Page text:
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AP-MA--Massachusetts News Digest 6 pm, MA

July 9, 2018

Good evening. Here’s a look at how AP’s general news coverage is shaping up in Massachusetts.

Questions about coverage plans are welcome and should be directed to the AP Boston bureau at 617-357-8100 or 800-882-1407.

Sarah Betancourt is on the desk. New England News Editor Bill Kole can be reached at 617-357-8100 or bkole@ap.org. New England Photo Editor Bill Sikes is reachable at 617-357-8106 or bsikes@ap.org.

For up-to-the minute information on AP’s coverage, visit Coverage Plan at newsroom.ap.org.

A reminder that this information is not for publication or broadcast, and these coverage plans are subject to change. Expected stories may not develop, or late-breaking and more newsworthy events may take precedence. Advisories and digests will keep you up to date. All times are Eastern.

Some TV and radio stations will receive shorter APNewsNow versions of the stories below, along with all updates.

UPCOMING TOMORROW:

US MARTIN LUTHER LETTER

A letter that Protestant religious reformer Martin Luther penned in 1543, in which he refers to Jews as “devils incarnate,” is up for auction. By Mark Pratt. Upcoming 500 words by 1 a.m. with photo. Video planned for later.

US LEGISLATIVE LOGJAM

With the clock ticking, Massachusetts lawmakers return to the Statehouse with a mountain of unfinished business, including a state spending plan for the fiscal year that started 10 days ago. By Bob Salsberg. Upcoming 4 p.m.

TOP STORIES:

NO-POACH AGREEMENTS

Massachusetts Attorney General Maura Healey is leading a coalition of Democratic state attorneys general seeking information about “no-poach” agreements meant to block employees from leaving one fast food franchise to work for another franchise in the same chain. Healey says the agreements limit the ability of low-wage workers to seek promotions and earn a better living. The attorneys general say 80 percent of fast food franchisors have no-poach agreements. SENT: 135 words.

HARVARD ADMISSIONS-LAWSUIT

A lawsuit alleging bias at Harvard University’s admissions office is pulling back the curtain on the secretive, complex process that decides who gets a place at one of the world’s most selective institutions. By Collin Binkley. SENT: 925 words with photos.

BALLOT QUESTIONS

Massachusetts voters will decide three questions on the November ballot, including one that asks whether anti-discrimination protections for transgender people should be kept in place. Secretary of State William Galvin on Monday assigned numbers to the questions after certifying that sponsors had completed all necessary steps to qualify for the ballot. SENT: 390 words.

BRIEFS:

—AFRICAN MEETING HOUSE-VANDALIZED: Police in Massachusetts continue to search for the person who vandalized an African-American historical site with racist graffiti. SENT: 135 words.

— HOME EXPLOSION: A Massachusetts man is being ordered held on $200,000 bail on explosive charges in connection to an apartment blast. SENT: 139 words.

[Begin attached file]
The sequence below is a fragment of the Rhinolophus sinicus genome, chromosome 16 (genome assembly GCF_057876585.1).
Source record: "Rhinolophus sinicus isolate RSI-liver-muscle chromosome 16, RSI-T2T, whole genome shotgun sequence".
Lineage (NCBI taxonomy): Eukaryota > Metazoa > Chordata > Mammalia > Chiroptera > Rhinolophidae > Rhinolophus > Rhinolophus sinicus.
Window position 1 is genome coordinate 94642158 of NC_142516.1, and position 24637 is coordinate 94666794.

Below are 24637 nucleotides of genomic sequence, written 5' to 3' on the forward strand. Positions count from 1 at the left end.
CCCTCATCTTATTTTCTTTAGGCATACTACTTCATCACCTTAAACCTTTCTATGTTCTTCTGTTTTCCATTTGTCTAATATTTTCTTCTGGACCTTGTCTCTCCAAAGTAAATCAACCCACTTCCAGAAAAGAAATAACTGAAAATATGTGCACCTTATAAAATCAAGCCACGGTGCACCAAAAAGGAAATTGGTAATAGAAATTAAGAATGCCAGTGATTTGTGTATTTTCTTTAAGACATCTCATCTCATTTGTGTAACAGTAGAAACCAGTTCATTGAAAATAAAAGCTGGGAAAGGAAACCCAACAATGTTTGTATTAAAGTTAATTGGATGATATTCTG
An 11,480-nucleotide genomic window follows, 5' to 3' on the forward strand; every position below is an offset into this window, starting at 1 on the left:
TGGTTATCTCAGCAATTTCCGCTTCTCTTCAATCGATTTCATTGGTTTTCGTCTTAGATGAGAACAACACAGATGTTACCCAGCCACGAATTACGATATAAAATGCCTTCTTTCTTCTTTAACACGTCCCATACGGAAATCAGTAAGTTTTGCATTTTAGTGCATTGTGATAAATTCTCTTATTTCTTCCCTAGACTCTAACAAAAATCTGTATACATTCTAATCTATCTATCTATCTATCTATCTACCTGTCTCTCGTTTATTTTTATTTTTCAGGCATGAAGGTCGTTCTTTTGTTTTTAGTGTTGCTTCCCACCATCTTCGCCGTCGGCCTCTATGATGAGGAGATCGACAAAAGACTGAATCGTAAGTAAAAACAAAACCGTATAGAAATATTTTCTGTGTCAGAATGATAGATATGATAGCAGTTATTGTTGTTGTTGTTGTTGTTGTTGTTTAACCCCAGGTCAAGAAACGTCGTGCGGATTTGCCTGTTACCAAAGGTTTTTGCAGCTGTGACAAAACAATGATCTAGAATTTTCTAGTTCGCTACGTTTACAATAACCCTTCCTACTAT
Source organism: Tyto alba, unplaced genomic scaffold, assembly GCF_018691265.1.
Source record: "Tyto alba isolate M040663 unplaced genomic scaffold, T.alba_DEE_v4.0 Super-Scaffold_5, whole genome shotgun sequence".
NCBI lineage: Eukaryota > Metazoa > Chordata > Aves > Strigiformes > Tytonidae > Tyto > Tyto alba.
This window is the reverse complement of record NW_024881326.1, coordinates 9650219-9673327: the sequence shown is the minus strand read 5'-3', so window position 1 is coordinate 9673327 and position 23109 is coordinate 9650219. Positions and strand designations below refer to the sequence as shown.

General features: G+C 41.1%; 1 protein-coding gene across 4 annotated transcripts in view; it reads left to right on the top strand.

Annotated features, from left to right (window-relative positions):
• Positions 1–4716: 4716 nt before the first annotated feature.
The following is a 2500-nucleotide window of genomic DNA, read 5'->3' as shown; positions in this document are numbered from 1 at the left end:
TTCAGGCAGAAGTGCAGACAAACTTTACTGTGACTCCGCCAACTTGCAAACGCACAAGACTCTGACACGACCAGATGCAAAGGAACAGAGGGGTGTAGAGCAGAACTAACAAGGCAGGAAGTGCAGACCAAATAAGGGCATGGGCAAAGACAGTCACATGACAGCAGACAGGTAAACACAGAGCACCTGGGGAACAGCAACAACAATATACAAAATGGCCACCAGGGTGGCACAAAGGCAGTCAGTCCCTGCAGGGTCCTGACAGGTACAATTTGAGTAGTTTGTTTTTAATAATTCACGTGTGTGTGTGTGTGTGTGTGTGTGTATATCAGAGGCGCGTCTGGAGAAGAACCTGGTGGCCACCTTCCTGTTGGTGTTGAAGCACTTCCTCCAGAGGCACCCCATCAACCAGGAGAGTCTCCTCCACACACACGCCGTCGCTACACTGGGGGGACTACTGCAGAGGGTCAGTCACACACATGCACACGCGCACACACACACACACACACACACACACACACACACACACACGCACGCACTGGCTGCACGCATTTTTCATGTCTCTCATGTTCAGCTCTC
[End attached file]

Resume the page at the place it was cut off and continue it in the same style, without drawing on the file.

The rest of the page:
— BUDGET IMPASSE: Massachusetts legislative leaders may try to end the current state budget impasse through an unusual separation of spending and policy matters. SENT: 135 words.

—SKIMMING DEVICE: A Bluetooth skimming device has been found inside a gas pump at a Massachusetts service station. SENT: 126 words.

— GAS PRICES: The price of gasoline in Massachusetts is up 2 cents this week. SENT: 110 words.

—CHILD RAPIST RELEASE: A 70-year-old convicted child rapist from Massachusetts who was set to be released before his arrest last month has pleaded not guilty to new charges. SENT: 130 words.

—LOST STUFFED ANIMAL: A Massachusetts family’s search for a beloved stuffed animal lost at Logan International Airport has ignited a wave of social media support. SENT: 124 words.

—HIKER RESCUED: Crews in Massachusetts have rescued a hiker who fell into a gorge over the weekend. SENT: 125 words.

— MISSING STUDENT-PROPERTY SEARCH: A company that uses radar to scan for disturbances in soil is helping with the 14-year-old case of a woman who crashed her car on a rural road in northern New Hampshire and then disappeared. SENT: 349 words.

— TEEN DROWNING: A 16-year-old Rhode Island boy has apparently drowned while on a family outing at a Massachusetts pond. SENT: 130 words.

— MASSACHUSETTS GAMBLING-MGM: The nearly $1 billion casino opening in Massachusetts next month will have free parking. SENT: 110 words.

SPORTS:

RANGERS-RED SOX

The Red Sox return to Boston to take on the Texas Rangers after going 7-2 on their recent road trip against the New York Yankees, Washington Nationals and Kansas City Royals. Eduardo Rodriguez (10-3, 3.84 ERA) starts the opener for Boston, and Mike Minor (6-4, 4.63) goes for Texas. Game starts at 7:10 p.m.

ALL-STAR ROSTERS

Mike Trout, Aaron Judge and Mookie Betts form a dream outfield for the American League. Bryce Harper and Max Scherzer make up a not-so-gracious welcome committee for the NL. Power in the center of power. A capital-sized All-Star Game. Baseball unveiled the rosters for its midsummer showcase Sunday night, featuring an imposing AL lineup and Harper starting at his home ballpark in Washington. SENT: 1,000 words.

If you have photos of regional or statewide interest, please send them to the AP state photo center in New York, 888-273-6867. For access to AP Newsroom and other technical issues, contact AP Customer Support at apcustomersupport@ap.org or 877-836-9477.

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